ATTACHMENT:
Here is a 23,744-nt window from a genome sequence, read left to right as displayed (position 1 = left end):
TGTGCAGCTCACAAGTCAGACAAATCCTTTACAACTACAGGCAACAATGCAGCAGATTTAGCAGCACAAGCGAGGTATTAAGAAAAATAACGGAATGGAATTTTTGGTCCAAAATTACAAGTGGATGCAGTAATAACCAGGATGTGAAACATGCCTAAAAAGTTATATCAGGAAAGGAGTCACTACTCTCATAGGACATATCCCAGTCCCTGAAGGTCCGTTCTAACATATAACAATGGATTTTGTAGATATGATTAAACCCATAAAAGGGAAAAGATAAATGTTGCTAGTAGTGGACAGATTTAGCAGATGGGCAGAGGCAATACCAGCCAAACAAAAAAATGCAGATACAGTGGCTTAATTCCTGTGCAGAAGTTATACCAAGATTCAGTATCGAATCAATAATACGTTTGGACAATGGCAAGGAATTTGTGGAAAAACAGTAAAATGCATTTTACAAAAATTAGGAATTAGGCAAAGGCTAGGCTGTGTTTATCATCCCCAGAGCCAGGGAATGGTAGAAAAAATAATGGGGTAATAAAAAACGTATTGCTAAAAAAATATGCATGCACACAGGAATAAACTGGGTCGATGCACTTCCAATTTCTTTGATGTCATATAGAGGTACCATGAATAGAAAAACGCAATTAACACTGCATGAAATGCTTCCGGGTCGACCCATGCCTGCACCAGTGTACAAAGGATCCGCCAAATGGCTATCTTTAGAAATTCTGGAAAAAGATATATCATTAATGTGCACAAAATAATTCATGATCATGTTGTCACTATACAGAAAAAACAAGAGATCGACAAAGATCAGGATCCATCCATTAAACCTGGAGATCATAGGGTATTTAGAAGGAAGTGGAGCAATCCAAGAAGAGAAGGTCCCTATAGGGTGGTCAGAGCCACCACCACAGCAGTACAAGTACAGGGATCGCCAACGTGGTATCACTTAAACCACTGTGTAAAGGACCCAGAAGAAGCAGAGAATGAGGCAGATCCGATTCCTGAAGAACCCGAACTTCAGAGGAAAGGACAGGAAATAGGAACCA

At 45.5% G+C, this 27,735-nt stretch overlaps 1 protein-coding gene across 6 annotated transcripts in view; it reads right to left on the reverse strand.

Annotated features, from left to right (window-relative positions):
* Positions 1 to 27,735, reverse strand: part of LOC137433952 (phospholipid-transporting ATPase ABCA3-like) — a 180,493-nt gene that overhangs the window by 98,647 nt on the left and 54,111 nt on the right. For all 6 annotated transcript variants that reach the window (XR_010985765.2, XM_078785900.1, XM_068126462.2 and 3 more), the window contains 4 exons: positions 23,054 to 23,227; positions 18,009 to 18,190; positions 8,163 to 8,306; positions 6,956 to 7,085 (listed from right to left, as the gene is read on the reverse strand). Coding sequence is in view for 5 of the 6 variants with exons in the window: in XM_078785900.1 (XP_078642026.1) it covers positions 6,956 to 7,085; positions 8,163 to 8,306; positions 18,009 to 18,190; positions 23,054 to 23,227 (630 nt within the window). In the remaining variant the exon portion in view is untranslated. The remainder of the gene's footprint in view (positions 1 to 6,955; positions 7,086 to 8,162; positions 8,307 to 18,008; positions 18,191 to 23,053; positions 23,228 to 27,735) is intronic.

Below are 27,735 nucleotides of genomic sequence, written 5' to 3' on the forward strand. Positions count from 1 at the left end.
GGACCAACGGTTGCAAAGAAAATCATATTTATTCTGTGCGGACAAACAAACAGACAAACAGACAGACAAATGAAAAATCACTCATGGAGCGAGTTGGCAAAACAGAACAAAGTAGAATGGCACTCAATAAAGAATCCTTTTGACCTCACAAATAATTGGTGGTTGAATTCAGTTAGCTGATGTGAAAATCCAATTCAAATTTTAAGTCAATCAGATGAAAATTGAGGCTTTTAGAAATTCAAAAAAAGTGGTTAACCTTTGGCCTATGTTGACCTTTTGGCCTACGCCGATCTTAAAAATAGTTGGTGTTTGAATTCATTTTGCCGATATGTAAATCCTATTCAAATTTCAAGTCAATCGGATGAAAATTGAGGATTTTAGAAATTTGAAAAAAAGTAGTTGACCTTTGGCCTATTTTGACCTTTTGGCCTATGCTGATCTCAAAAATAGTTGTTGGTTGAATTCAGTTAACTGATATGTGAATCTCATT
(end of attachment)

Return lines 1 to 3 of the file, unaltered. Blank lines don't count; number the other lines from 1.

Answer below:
Here is a 23,744-nt window from a genome sequence, read left to right as displayed (position 1 = left end):
TGTGCAGCTCACAAGTCAGACAAATCCTTTACAACTACAGGCAACAATGCAGCAGATTTAGCAGCACAAGCGAGGTATTAAGAAAAATAACGGAATGGAATTTTTGGTCCAAAATTACAAGTGGATGCAGTAATAACCAGGATGTGAAACATGCCTAAAAAGTTATATCAGGAAAGGAGTCACTACTCTCATAGGACATATCCCAGTCCCTGAAGGTCCGTTCTAACATATAACAATGGATTTTGTAGATATGATTAAACCCATAAAAGGGAAAAGATAAATGTTGCTAGTAGTGGACAGATTTAGCAGATGGGCAGAGGCAATACCAGCCAAACAAAAAAATGCAGATACAGTGGCTTAATTCCTGTGCAGAAGTTATACCAAGATTCAGTATCGAATCAATAATACGTTTGGACAATGGCAAGGAATTTGTGGAAAAACAGTAAAATGCATTTTACAAAAATTAGGAATTAGGCAAAGGCTAGGCTGTGTTTATCATCCCCAGAGCCAGGGAATGGTAGAAAAAATAATGGGGTAATAAAAAACGTATTGCTAAAAAAATATGCATGCACACAGGAATAAACTGGGTCGATGCACTTCCAATTTCTTTGATGTCATATAGAGGTACCATGAATAGAAAAACGCAATTAACACTGCATGAAATGCTTCCGGGTCGACCCATGCCTGCACCAGTGTACAAAGGATCCGCCAAATGGCTATCTTTAGAAATTCTGGAAAAAGATATATCATTAATGTGCACAAAATAATTCATGATCATGTTGTCACTATACAGAAAAAACAAGAGATCGACAAAGATCAGGATCCATCCATTAAACCTGGAGATCATAGGGTATTTAGAAGGAAGTGGAGCAATCCAAGAAGAGAAGGTCCCTATAGGGTGGTCAGAGCCACCACCACAGCAGTACAAGTACAGGGATCGCCAACGTGGTATCACTTAAACCACTGTGTAAAGGACCCAGAAGAAGCAGAGAATGAGGCAGATCCGATTCCTGAAGAACCCGAACTTCAGAGGAAAGGACAGGAAATAGGAACCA

At 45.5% G+C, this 27,735-nt stretch overlaps 1 protein-coding gene across 6 annotated transcripts in view; it reads right to left on the reverse strand.